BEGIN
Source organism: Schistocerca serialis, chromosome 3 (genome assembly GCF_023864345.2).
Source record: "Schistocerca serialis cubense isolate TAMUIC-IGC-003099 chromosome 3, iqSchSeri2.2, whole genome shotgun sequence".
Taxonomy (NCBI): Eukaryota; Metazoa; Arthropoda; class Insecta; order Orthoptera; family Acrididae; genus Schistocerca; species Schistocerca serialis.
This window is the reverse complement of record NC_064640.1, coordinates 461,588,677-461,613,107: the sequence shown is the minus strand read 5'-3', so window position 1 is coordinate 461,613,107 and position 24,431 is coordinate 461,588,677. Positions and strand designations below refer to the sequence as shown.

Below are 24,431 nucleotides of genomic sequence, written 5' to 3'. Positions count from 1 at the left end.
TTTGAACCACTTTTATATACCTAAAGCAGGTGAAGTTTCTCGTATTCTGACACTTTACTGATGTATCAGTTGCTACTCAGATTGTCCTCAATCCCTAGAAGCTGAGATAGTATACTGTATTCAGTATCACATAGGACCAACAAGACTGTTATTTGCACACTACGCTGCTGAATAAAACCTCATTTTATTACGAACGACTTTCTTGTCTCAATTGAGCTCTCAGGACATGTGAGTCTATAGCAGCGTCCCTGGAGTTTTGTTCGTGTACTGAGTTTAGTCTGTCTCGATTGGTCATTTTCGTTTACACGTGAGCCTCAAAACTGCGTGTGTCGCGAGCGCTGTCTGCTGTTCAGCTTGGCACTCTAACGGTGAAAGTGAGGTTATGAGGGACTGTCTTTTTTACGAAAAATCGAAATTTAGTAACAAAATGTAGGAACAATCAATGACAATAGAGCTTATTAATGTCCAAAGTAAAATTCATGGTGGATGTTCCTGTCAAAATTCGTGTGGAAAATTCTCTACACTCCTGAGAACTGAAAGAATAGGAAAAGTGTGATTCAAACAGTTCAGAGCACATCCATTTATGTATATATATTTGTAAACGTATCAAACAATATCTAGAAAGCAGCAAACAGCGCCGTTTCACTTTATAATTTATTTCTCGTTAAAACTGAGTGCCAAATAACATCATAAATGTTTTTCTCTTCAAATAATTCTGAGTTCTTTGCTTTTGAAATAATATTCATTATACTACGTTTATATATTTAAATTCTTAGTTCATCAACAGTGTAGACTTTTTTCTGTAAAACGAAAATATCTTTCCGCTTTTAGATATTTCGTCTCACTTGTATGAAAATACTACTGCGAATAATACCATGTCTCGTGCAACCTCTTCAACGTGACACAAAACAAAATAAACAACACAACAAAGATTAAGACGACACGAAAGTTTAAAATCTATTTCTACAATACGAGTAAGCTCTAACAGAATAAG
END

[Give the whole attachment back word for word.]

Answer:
Source organism: Schistocerca serialis, chromosome 3 (genome assembly GCF_023864345.2).
Source record: "Schistocerca serialis cubense isolate TAMUIC-IGC-003099 chromosome 3, iqSchSeri2.2, whole genome shotgun sequence".
Taxonomy (NCBI): Eukaryota; Metazoa; Arthropoda; class Insecta; order Orthoptera; family Acrididae; genus Schistocerca; species Schistocerca serialis.
This window is the reverse complement of record NC_064640.1, coordinates 461,588,677-461,613,107: the sequence shown is the minus strand read 5'-3', so window position 1 is coordinate 461,613,107 and position 24,431 is coordinate 461,588,677. Positions and strand designations below refer to the sequence as shown.

Below are 24,431 nucleotides of genomic sequence, written 5' to 3'. Positions count from 1 at the left end.
TTTGAACCACTTTTATATACCTAAAGCAGGTGAAGTTTCTCGTATTCTGACACTTTACTGATGTATCAGTTGCTACTCAGATTGTCCTCAATCCCTAGAAGCTGAGATAGTATACTGTATTCAGTATCACATAGGACCAACAAGACTGTTATTTGCACACTACGCTGCTGAATAAAACCTCATTTTATTACGAACGACTTTCTTGTCTCAATTGAGCTCTCAGGACATGTGAGTCTATAGCAGCGTCCCTGGAGTTTTGTTCGTGTACTGAGTTTAGTCTGTCTCGATTGGTCATTTTCGTTTACACGTGAGCCTCAAAACTGCGTGTGTCGCGAGCGCTGTCTGCTGTTCAGCTTGGCACTCTAACGGTGAAAGTGAGGTTATGAGGGACTGTCTTTTTTACGAAAAATCGAAATTTAGTAACAAAATGTAGGAACAATCAATGACAATAGAGCTTATTAATGTCCAAAGTAAAATTCATGGTGGATGTTCCTGTCAAAATTCGTGTGGAAAATTCTCTACACTCCTGAGAACTGAAAGAATAGGAAAAGTGTGATTCAAACAGTTCAGAGCACATCCATTTATGTATATATATTTGTAAACGTATCAAACAATATCTAGAAAGCAGCAAACAGCGCCGTTTCACTTTATAATTTATTTCTCGTTAAAACTGAGTGCCAAATAACATCATAAATGTTTTTCTCTTCAAATAATTCTGAGTTCTTTGCTTTTGAAATAATATTCATTATACTACGTTTATATATTTAAATTCTTAGTTCATCAACAGTGTAGACTTTTTTCTGTAAAACGAAAATATCTTTCCGCTTTTAGATATTTCGTCTCACTTGTATGAAAATACTACTGCGAATAATACCATGTCTCGTGCAACCTCTTCAACGTGACACAAAACAAAATAAACAACACAACAAAGATTAAGACGACACGAAAGTTTAAAATCTATTTCTACAATACGAGTAAGCTCTAACAGAATAAG